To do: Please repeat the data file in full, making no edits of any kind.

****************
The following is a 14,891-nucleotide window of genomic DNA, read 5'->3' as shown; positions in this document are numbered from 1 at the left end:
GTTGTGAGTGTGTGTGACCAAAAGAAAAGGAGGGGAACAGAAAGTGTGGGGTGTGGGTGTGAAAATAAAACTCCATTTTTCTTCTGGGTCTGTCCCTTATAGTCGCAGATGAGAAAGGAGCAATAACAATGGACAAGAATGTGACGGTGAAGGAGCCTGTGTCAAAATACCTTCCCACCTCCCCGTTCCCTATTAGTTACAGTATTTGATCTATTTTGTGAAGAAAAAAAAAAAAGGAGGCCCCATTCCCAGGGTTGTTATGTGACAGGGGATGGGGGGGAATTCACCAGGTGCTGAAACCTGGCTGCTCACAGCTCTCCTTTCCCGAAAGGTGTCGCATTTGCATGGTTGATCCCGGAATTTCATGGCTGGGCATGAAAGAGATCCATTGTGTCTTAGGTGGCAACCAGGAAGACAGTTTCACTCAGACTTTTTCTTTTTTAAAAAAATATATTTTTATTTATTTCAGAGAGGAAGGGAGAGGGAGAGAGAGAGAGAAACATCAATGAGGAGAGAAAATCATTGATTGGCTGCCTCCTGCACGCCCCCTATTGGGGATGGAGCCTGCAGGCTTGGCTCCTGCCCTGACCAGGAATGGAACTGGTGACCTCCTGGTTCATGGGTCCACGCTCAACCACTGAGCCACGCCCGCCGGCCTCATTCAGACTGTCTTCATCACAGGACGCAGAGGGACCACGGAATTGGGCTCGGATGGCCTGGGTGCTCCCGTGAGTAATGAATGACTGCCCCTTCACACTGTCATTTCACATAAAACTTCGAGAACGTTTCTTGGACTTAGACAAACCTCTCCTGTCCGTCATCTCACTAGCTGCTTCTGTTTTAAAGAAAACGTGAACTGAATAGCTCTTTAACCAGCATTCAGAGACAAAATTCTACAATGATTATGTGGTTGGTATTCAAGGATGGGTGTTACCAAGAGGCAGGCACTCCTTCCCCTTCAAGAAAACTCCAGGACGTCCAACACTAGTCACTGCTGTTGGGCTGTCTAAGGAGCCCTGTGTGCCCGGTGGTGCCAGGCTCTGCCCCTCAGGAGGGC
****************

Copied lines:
The following is a 14,891-nucleotide window of genomic DNA, read 5'->3' as shown; positions in this document are numbered from 1 at the left end:
GTTGTGAGTGTGTGTGACCAAAAGAAAAGGAGGGGAACAGAAAGTGTGGGGTGTGGGTGTGAAAATAAAACTCCATTTTTCTTCTGGGTCTGTCCCTTATAGTCGCAGATGAGAAAGGAGCAATAACAATGGACAAGAATGTGACGGTGAAGGAGCCTGTGTCAAAATACCTTCCCACCTCCCCGTTCCCTATTAGTTACAGTATTTGATCTATTTTGTGAAGAAAAAAAAAAAAGGAGGCCCCATTCCCAGGGTTGTTATGTGACAGGGGATGGGGGGGAATTCACCAGGTGCTGAAACCTGGCTGCTCACAGCTCTCCTTTCCCGAAAGGTGTCGCATTTGCATGGTTGATCCCGGAATTTCATGGCTGGGCATGAAAGAGATCCATTGTGTCTTAGGTGGCAACCAGGAAGACAGTTTCACTCAGACTTTTTCTTTTTTAAAAAAATATATTTTTATTTATTTCAGAGAGGAAGGGAGAGGGAGAGAGAGAGAGAAACATCAATGAGGAGAGAAAATCATTGATTGGCTGCCTCCTGCACGCCCCCTATTGGGGATGGAGCCTGCAGGCTTGGCTCCTGCCCTGACCAGGAATGGAACTGGTGACCTCCTGGTTCATGGGTCCACGCTCAACCACTGAGCCACGCCCGCCGGCCTCATTCAGACTGTCTTCATCACAGGACGCAGAGGGACCACGGAATTGGGCTCGGATGGCCTGGGTGCTCCCGTGAGTAATGAATGACTGCCCCTTCACACTGTCATTTCACATAAAACTTCGAGAACGTTTCTTGGACTTAGACAAACCTCTCCTGTCCGTCATCTCACTAGCTGCTTCTGTTTTAAAGAAAACGTGAACTGAATAGCTCTTTAACCAGCATTCAGAGACAAAATTCTACAATGATTATGTGGTTGGTATTCAAGGATGGGTGTTACCAAGAGGCAGGCACTCCTTCCCCTTCAAGAAAACTCCAGGACGTCCAACACTAGTCACTGCTGTTGGGCTGTCTAAGGAGCCCTGTGTGCCCGGTGGTGCCAGGCTCTGCCCCTCAGGAGGGC